Jon Snow and Arya fell in love. It seems especially disturbing given the age difference of the actors on the show, but Martin originally intended for the half-siblings to fall for each other, ending up “tormented” by their passion throughout the trilogy because of Jon’s vows of celibacy to the Night’s Watch — at least “until the secret of Jon’s true parentage is finally revealed in the last book.” Jon is also forced to turn away Catelyn, Arya and brother Bran when they arrive at The Wall following the destruction of Winterfell, prompting them to flee further North, beyond the Wall, where they’re captured by Mance Rayder and encounter the supernatural Others. “Bran’s magic, Arya’s Needle and the savagery of their Direwolves will help them survive,” writes Martin, “but their mother Catelyn will die at the hands of the Others.” Somehow, that still sounds less traumatic than how her death played out on-screen. Bran’s trajectory seems to stick fairly closely to Martin’s pitch, since he loses his ability to walk and turns to magic at first to try and heal himself, “but later for its own sake.” He also has prophetic dreams, but is unable to prevent any of the catastrophes that befall his family.
Tyrion also fell for Arya. After “removing” Joffrey from the throne out of disgust for his nephew’s antics (thereby clearing the way for Jaime to succeed Joffrey on the throne, after Jaime kills everyone else who has a claim and blames Tyrion for their murders) the Imp is exiled and switches sides, aligning himself with the Starks to “bring his brother down, and falling helplessly in love with Arya Stark while he’s at it,” Martin writes. This leads him into a rivalry with Jon, although Arya doesn’t return Tyrion’s affections. In “A Song of Ice and Fire” and the show, it’s Sansa that Tyrion grows closer to, and after being accused of killing Joffrey and murdering his father, Tywin, Tyrion escapes King’s Landing and seems to be set to cross paths with Daenerys Targaryen instead of the Starks.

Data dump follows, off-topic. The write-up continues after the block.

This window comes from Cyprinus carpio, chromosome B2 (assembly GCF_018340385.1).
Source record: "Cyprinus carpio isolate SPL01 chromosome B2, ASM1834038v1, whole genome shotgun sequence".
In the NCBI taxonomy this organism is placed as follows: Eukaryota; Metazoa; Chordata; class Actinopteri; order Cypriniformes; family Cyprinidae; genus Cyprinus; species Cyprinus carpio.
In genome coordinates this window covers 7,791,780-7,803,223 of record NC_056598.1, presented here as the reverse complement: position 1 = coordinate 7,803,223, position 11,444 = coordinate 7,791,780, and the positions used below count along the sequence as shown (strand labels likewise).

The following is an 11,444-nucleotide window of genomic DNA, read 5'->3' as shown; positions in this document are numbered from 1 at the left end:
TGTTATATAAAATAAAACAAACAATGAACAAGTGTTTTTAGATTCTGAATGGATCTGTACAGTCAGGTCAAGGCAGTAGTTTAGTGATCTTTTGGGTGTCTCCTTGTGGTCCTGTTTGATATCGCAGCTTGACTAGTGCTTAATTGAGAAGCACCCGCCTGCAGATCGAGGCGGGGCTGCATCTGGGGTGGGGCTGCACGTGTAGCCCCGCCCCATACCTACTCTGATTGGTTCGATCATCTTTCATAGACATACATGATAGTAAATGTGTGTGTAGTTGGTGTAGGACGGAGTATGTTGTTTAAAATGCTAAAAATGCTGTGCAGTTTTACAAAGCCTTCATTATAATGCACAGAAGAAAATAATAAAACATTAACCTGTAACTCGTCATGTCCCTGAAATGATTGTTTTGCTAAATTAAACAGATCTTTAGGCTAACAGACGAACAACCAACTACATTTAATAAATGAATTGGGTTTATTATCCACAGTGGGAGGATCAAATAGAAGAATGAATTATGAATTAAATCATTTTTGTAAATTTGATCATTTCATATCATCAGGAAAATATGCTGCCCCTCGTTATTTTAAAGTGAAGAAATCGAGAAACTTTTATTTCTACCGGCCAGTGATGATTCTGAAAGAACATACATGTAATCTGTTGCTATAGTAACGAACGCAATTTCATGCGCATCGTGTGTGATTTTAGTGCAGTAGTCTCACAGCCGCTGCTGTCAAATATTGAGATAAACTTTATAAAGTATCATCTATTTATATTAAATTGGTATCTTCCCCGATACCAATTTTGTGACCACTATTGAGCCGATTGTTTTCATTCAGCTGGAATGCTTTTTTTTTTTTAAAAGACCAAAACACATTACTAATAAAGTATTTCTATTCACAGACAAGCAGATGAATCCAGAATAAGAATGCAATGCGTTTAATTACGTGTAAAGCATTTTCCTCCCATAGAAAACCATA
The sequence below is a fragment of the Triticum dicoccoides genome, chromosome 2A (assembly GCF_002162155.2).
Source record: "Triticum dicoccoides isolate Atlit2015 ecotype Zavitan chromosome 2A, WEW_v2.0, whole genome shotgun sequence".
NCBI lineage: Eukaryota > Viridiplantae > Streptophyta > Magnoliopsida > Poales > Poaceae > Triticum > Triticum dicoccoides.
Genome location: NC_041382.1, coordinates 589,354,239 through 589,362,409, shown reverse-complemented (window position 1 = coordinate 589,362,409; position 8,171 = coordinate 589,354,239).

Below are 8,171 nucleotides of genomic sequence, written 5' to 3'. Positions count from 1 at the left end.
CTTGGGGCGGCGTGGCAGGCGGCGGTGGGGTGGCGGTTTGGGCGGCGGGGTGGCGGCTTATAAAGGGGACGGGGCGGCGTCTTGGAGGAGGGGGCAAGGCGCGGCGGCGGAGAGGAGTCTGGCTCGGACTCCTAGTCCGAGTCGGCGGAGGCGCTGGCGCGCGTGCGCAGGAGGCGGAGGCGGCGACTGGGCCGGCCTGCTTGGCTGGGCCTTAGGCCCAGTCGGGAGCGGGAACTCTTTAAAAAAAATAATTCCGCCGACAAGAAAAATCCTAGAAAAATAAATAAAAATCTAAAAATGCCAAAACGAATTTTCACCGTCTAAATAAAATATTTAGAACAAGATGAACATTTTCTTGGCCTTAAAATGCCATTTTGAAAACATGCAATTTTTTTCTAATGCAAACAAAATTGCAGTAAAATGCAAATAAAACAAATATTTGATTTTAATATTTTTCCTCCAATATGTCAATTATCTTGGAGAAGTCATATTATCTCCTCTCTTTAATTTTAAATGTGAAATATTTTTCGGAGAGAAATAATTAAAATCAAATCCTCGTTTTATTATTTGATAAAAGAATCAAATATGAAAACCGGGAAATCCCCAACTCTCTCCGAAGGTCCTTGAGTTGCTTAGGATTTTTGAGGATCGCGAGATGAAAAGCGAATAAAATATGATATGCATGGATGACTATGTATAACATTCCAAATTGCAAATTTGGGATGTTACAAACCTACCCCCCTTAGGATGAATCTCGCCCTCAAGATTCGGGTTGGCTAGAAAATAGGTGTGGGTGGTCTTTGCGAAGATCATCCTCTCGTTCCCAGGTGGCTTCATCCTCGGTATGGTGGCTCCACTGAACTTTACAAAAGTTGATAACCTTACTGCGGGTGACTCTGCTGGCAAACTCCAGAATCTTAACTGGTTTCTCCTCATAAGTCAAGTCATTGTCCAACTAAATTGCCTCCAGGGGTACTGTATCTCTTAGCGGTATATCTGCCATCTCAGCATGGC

Daenerys invaded Westeros a lot sooner — after killing her husband. Khal Drogo does dispatch Dany’s brother, Viserys, but in Martin’s original plan, she resents him for it, and bides her time until she can kill Drogo in vengeance. Then she flees into the wilderness, where she discovers three dragon eggs that will allow her to invade the Seven Kingdoms. Her return to Westeros was intended to be the focus of the second volume in Martin’s trilogy, “A Dance with Dragons,” while the war against the Others and a climactic final battle at the Wall would’ve form the basis for Martin’s last novel, “The Winds of Winter.”
Five characters were designed to survive all three books. It should come as no surprise given these breakdowns and the perspectives of Martin’s published books, but Daenerys, Arya, Jon, Bran and Tyrion are the five POV characters that Martin initially intended to follow all the way through the story, “growing from children to adults and changing themselves and the world in the process. In a sense, my trilogy is almost a generational saga, telling the life stories of these five characters,” he writes in his 1993 letter. Whether “A Song of Ice and Fire” will follow this original outline remains to be seen (and could be called into question by the events of what became Martin’s fifth book, “A Dance with Dragons.”) Ultimately, the only way to find out is to keep reading — or watching.
“Game of Thrones” season five premieres Sunday, April 12 at 9 p.m. on HBO.
What do you think of Martin’s original plan? How much of it do you think will play out in the books and show?